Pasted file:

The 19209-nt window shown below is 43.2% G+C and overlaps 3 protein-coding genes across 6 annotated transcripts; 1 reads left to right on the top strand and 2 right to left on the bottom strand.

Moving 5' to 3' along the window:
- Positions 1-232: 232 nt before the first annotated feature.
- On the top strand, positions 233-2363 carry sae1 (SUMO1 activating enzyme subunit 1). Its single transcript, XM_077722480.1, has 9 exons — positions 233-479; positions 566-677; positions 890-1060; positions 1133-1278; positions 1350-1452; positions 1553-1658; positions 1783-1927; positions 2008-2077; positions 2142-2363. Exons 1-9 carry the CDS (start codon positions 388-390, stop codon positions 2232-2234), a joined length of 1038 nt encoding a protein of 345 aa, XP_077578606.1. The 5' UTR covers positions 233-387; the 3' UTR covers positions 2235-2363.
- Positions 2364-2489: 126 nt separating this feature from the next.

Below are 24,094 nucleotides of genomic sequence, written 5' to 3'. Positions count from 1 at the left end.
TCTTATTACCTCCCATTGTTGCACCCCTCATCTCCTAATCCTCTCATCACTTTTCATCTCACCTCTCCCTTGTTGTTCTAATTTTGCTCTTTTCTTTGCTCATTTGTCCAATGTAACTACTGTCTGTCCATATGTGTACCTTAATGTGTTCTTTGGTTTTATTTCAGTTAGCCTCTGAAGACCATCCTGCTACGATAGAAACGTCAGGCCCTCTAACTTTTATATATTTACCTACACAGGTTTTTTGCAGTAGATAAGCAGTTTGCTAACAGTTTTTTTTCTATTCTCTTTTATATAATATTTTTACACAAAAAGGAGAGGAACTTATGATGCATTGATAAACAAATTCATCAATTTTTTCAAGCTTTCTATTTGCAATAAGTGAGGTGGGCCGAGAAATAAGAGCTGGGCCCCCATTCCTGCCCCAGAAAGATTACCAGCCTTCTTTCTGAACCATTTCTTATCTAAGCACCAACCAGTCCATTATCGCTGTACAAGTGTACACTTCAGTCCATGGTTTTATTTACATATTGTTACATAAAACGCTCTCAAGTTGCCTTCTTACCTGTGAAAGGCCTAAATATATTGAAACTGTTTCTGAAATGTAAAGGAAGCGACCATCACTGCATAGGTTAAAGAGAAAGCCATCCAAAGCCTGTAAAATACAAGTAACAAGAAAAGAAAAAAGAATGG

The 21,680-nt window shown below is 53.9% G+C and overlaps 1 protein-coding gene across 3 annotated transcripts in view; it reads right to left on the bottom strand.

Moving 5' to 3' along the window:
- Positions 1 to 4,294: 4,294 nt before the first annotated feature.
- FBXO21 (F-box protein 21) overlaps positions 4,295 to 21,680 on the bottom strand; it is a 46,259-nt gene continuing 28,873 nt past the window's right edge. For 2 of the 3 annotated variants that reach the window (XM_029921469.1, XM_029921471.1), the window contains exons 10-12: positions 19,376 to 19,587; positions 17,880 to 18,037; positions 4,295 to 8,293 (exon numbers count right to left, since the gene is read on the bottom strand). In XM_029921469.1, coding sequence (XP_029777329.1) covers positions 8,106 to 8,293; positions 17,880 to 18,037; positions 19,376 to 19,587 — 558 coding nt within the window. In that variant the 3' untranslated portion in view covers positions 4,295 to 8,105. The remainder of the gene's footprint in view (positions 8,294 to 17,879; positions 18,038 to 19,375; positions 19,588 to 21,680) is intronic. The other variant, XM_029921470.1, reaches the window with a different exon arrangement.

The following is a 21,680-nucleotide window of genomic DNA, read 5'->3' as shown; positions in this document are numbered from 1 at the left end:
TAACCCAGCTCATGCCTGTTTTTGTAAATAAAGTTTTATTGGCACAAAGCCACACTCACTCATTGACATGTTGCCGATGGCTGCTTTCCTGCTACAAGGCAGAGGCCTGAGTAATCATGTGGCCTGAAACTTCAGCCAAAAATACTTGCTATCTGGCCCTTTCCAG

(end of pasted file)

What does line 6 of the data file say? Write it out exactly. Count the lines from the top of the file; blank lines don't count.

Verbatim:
Below are 24,094 nucleotides of genomic sequence, written 5' to 3'. Positions count from 1 at the left end.